I’m convinced; I think O’Reilly’s failure to respond, and Fox’s as well, strongly suggest that O’Reilly’s guilty of at least one instance (Williams, we now know, has many)of the kind of exaggeration that brought him down, and that Fox, like NBC, has been unprofessionally incurious about their top-rated on-air personality’s puffery.
1. If Mother Jones’ writers (David Corn and Daniel Schulman) are correct, and the research looks thorough, then O’Reilly is obligated by his own words to take himself off the air. If he does not, then he will have branded himself a fraud and a hypocrite.
2. To the Mother Jones writers’ credit, they don’t accuse Fox’s head bloviator of hypocrisy, because he isn’t, yet. Nothing he has said regarding Williams and journalism isn’t true. He has not been unfair to Williams. Based on what Bill has said, if Mother Jones has him dead to rights, then he must concede that viewers can no longer trust him either, and he has made it very clear what needs to happen. If O’Reilly doesn’t abide by his own stated principles, then he’s a hypocrite. We shall see.
3. If Corn and Schulman are right, then Fox News would have to handle O’Reilly much as NBC has dealt with Williams, but one hopes faster and less hesitantly.
4. Are you surprised? I’m not. O’Reilly has a lot in common with Williams—an addiction to self-glorification, a monstrous ego, and an unseemly desire for celebrity. I’ve caught him fudging to artificially enhance his resume, as when he refers to himself as a Harvard alumnus. O’Reilly got a Masters degree in Public Administration at the Kennedy School of Government, so he’s technically correct, but I’m certain most of his viewers never heard of the Kennedy School, and think that he means the college. I have it on good authority that Harvard grads who feel the need to broadcast their connection to the school are widely regarded by other Harvard grads as pompous, insecure jerks. Bill’s undergrad degree is from Marist College in Poughkeepsie, New York, and he earned his journalism degree from Boston University, an excellent school.
5. This is good investigative journalism. It also wreaks of a deliberate “you took one of ours down, so we take one of yours” hit job by Mother Jones. A fundraising pitch for the Democratic Party popped up while I was reading the piece: this was opposition research. Corn, who also broke the unethically taped Romney comments about the “47%”, would never expose Williams or any other reliably Obama-guarding network talking head, because he, and Mother Jones, don’t care about lying journalists who advance The Cause. Of course, I doubt anyone on Fox would expose false statements by George Will or Charles Krauthammer. Is there no media outlet that just cares about promoting honest journalism and trustworthy broadcasters?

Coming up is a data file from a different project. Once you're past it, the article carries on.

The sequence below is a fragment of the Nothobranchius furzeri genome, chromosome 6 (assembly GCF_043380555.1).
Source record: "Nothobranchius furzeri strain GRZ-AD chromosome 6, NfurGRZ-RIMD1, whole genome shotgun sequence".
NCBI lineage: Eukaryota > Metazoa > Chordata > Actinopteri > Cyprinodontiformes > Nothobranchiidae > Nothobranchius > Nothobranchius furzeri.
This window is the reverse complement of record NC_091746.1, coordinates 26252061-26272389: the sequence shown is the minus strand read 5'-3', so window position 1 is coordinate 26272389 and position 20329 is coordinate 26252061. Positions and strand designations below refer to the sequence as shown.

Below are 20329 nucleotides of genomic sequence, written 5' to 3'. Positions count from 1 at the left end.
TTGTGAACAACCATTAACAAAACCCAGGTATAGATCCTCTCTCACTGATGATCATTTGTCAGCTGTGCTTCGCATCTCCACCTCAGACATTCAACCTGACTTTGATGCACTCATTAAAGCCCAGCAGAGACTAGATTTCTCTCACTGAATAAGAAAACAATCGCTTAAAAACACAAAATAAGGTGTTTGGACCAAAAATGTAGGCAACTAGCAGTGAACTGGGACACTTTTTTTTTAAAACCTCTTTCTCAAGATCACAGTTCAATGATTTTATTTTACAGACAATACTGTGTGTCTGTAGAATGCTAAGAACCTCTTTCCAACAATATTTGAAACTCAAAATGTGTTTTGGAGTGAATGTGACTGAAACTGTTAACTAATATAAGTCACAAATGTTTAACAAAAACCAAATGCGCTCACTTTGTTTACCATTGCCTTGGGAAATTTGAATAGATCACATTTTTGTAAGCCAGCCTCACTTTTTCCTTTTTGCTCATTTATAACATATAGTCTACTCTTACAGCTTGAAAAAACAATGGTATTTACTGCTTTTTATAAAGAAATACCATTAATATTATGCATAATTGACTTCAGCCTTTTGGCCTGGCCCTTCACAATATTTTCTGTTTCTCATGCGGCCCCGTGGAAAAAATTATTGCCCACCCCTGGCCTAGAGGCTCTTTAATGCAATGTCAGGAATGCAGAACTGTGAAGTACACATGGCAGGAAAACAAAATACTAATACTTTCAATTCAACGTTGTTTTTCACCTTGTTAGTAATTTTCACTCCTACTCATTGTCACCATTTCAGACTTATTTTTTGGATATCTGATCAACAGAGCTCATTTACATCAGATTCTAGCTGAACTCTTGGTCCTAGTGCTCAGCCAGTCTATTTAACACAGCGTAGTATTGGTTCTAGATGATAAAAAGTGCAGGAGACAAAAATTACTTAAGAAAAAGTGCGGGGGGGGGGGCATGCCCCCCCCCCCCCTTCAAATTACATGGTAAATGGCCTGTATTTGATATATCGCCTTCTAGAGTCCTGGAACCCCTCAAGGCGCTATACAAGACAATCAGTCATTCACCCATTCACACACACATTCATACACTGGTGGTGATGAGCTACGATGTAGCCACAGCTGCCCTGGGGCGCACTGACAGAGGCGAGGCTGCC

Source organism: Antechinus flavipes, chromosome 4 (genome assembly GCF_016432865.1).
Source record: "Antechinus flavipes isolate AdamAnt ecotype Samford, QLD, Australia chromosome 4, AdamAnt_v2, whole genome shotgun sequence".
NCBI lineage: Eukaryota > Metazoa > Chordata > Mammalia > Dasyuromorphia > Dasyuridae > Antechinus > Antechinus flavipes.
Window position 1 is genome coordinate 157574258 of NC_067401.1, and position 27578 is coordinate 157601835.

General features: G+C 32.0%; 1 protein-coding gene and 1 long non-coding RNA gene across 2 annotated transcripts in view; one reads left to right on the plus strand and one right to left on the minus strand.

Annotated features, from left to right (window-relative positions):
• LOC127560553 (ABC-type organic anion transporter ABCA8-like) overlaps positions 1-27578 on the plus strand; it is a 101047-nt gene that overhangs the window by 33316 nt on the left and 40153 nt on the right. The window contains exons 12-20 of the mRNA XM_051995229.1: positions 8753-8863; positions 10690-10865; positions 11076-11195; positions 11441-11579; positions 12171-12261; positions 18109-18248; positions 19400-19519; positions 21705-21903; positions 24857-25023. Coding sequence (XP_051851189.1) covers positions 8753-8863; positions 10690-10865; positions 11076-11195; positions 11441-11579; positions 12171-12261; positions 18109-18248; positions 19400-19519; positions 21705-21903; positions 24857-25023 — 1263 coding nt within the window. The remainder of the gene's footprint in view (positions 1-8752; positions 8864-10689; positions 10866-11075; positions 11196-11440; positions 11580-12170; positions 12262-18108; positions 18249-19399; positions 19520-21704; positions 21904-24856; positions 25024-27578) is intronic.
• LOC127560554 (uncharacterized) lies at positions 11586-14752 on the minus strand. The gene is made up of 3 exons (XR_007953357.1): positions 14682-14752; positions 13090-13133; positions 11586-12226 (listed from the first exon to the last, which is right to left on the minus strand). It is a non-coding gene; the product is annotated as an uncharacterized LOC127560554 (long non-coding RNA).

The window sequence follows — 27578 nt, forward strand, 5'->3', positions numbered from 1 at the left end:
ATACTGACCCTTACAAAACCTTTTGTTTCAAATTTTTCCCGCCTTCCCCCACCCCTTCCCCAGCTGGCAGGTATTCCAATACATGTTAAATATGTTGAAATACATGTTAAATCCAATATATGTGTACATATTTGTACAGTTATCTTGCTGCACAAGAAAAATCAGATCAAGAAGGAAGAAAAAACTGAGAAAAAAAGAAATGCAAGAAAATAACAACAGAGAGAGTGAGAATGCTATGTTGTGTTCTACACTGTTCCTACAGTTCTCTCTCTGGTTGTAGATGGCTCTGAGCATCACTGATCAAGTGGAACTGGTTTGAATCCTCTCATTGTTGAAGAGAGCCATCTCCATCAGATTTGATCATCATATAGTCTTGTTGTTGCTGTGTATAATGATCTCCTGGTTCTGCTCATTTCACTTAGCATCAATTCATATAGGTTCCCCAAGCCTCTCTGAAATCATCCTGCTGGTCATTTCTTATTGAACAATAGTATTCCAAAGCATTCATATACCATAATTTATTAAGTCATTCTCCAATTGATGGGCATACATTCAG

6. I expect the mainstream media to be much more aggressive and unsympathetic, with all the Williams “false memories’ rationalizations magically absent, if the Mother Jones story hold up. After all, it’s O’Reilly, Fox News, and conservatives. No mercy for those bastards.
7. I wonder if Joe Scarborough was behind this…
I was on Bill’s show (about Beyonce’s lip-synching at the Inauguration), and he was wonderful to me. I got positive feedback from the appearance, and he said they would look for opportunities to have me back.
Well, that’s the end of that gig…
Update: Bill’s response, to The Blaze, is here. He says it all a lie, stands by his previous statements, calls the story a politically motivated hit piece (it is, but that doesn’t mean it can’t be accurate), and calls Corn a moron. That’ s Bill. I hope he can back it all up.
Facts: Mother Jones
With so much loose talk about impeachment going around (and by “loose” I mean “inexcusably ignorant”), texagg04’s review of the Constitutional standard for the removal of a President is a gift to readers of Ethics Alarms, and one of the most interesting and informative comments ever to appear here.
He was reacting to a New York Times op-ed, cited by another commenter, by political scientist Greg Weiner (no relation) titled, “Impeachment’s Political Heart,” in which the author concluded,
Having studied the issue myself, I immediately rejected Weiner’s analysis (which still is worth reading in its entirety) on the ground that a constantly evolving standard of what is a “high crime and misdemeanor” simply means that Presidents can be impeached for behaving, or governing, in ways that enough members of Congress, the news media and the public don’t like. That is what is being advocated now, and that approach would undermine our democracy, the power of elections, and the office of the President.
My gut response, however, is wan and insubstantial compared to tex’s masterful historical review and astute analysis, which (whew!) reaches a similar conclusion.
Here is texagg04’s fascinating Comment of the Day on the post, “Reluctant Additional Ethics Notes On A Manufactured “Crisis”: The Comey Firing Freakout”…I’ll have one brief comment afterwards: